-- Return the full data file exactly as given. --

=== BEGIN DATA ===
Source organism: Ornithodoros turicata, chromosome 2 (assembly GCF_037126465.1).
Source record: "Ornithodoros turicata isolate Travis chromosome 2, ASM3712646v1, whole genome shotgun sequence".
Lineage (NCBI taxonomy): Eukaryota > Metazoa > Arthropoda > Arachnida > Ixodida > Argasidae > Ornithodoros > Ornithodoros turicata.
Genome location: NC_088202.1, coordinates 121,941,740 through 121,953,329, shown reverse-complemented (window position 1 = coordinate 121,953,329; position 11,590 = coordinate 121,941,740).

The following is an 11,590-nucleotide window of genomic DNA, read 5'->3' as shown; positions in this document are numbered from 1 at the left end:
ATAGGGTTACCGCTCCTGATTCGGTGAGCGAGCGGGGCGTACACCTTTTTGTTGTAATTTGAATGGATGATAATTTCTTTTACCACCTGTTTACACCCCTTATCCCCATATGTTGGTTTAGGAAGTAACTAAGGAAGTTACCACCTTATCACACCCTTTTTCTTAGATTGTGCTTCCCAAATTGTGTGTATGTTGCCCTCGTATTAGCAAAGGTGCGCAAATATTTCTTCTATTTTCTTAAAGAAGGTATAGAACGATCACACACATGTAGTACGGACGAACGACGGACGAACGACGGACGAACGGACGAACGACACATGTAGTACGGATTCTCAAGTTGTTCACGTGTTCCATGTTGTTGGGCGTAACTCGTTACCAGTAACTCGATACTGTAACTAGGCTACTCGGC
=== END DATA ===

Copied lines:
Source organism: Ornithodoros turicata, chromosome 2 (assembly GCF_037126465.1).
Source record: "Ornithodoros turicata isolate Travis chromosome 2, ASM3712646v1, whole genome shotgun sequence".
Lineage (NCBI taxonomy): Eukaryota > Metazoa > Arthropoda > Arachnida > Ixodida > Argasidae > Ornithodoros > Ornithodoros turicata.
Genome location: NC_088202.1, coordinates 121,941,740 through 121,953,329, shown reverse-complemented (window position 1 = coordinate 121,953,329; position 11,590 = coordinate 121,941,740).

The following is an 11,590-nucleotide window of genomic DNA, read 5'->3' as shown; positions in this document are numbered from 1 at the left end:
ATAGGGTTACCGCTCCTGATTCGGTGAGCGAGCGGGGCGTACACCTTTTTGTTGTAATTTGAATGGATGATAATTTCTTTTACCACCTGTTTACACCCCTTATCCCCATATGTTGGTTTAGGAAGTAACTAAGGAAGTTACCACCTTATCACACCCTTTTTCTTAGATTGTGCTTCCCAAATTGTGTGTATGTTGCCCTCGTATTAGCAAAGGTGCGCAAATATTTCTTCTATTTTCTTAAAGAAGGTATAGAACGATCACACACATGTAGTACGGACGAACGACGGACGAACGACGGACGAACGGACGAACGACACATGTAGTACGGATTCTCAAGTTGTTCACGTGTTCCATGTTGTTGGGCGTAACTCGTTACCAGTAACTCGATACTGTAACTAGGCTACTCGGC